Still, Righetti’s reassignment, and those of bullpen coach Mark Gardner and assistant hitting coach Steve Decker, makes it clear that however the Giants want to avoid the use of the word “rebuilding,” they are indeed rebuilding – just not in the traditional new-players-for-old way.

General manager Bobby Evans made it clear without saying the words that Righetti’s messaging had lost its efficacy with the younger pitchers, who for the most part had not been part of the franchise’s most glorious times. And since the only pitchers still on the 40-man roster who had been with the club for its last World Series parade are Madison Bumgarner and Hunter Strickland, Evans clearly concluded that the message to the new staff needed to come from elsewhere.

Now this assumes that the problem with the Giants’ pitching was not the talent level or the execution, of course. Typically, it takes a lot for a manager or coach to screw up his job so profoundly that he needs to be replaced – mostly it’s considered an environmental matter that a new voice saying the old stuff is sufficient. It’s really more alchemy than science, and alchemy is fairly hit-or-miss.

But it is change where the Giants feel they can change; their four starters (Bumgarner, Johnny Cueto, Jeff Samardzija and Matt Moore) and closer (Mark Melancon) are in for $70.8 million this coming year, so a full-on demolition is not cost effective, and the young’uns (Chris Stratton, Strickland, Cory Gearrin, Derek Law, et. al.) remain in that tenuous middle ground between dependable and disposable. In other words, there aren’t a lot of options for dramatic player change, and the Giants don’t look to be aggressive buyers in the off-season, crackpot Giancarlo Stanton rumors notwithstanding.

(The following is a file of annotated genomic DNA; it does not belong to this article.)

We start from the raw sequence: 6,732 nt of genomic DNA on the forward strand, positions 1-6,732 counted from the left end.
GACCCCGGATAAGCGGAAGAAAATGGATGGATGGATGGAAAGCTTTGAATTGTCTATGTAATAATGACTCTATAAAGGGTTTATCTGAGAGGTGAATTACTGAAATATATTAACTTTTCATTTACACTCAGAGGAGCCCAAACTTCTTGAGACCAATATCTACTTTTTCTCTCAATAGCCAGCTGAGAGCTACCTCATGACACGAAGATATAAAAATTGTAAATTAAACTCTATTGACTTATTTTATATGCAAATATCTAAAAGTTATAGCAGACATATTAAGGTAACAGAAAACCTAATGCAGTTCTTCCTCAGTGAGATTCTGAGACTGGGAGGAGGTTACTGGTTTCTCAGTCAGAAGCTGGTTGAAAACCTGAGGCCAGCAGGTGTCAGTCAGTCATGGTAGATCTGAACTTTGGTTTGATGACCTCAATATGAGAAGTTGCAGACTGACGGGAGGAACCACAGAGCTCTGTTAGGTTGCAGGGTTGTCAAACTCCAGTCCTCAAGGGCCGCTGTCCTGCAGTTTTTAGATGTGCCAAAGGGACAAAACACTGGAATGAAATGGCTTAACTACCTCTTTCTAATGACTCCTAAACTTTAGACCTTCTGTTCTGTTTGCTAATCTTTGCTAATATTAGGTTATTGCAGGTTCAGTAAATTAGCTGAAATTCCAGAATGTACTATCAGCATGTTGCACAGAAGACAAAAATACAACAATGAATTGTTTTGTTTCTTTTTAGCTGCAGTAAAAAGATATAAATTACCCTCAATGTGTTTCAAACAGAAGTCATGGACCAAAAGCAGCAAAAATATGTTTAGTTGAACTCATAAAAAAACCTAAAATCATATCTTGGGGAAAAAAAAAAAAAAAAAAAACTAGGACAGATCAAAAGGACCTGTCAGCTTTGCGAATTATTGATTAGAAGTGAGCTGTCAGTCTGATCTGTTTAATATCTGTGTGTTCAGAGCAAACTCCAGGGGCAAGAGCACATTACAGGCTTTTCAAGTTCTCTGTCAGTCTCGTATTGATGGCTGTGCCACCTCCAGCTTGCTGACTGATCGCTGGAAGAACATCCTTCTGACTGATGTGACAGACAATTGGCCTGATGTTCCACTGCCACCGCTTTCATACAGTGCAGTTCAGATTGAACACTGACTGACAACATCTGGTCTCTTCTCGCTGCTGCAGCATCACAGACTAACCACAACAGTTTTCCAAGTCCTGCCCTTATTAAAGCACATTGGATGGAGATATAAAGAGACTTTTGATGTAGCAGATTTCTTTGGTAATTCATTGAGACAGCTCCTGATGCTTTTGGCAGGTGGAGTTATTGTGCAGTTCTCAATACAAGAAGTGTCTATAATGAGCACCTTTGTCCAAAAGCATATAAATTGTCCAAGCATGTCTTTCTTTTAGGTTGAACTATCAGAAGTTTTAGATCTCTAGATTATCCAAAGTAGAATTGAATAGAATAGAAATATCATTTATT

So this is the face of the Giants’ rebuild so far – Dave Righetti, Mark Gardner and Steve Decker. Make of the act and the circumstances of the release of the information what you will, but as it is neither the manager (Bruce Bochy is golden) or the players (who with only a few exceptions are decidedly meh, with a side of feh), it will have to do as the first answer to the question, “What do they intend to do about 64-98?"

I mean other than keeping a low profile about it.

Report: Two Giants hitters elect free agency

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USATSI

Report: Two Giants hitters elect free agency

With free agency set to begin five days after the World Series ends, two hitters that played for the Giants during the 2017 season have put their names on the open market.

Veteran third baseman Conor Gillaspie and longtime minor league outfielder Carlos Moncrief have both elected for free agency, according to Baseball America.

The 30-year-old Gillaspie appeared in 44 games for the Giants this past season. He hit just .168/.218/.288 with four doubles, two home runs and eight RBI. He was designated for assignment on August 3 and outrighted to Triple-A Sacramento on August 5. With the River Cats, Gillaspie hit .375 with four doubles in 15 games in August.

Prior to the 2017 season, Gillaspie signed a one-year, $1.4 million deal with the Giants.

As for Moncrief, the soon-to-be 29-year-old finally got his first call-up the majors this past season after eight and a half seasons in the minors. He debuted for the Giants on July 29. In 28 games, he hit .211/.256/.237 with one double and five RBI. While he didn't do much with the bat, Moncrief showed off a cannon for an arm when he patrolled right field.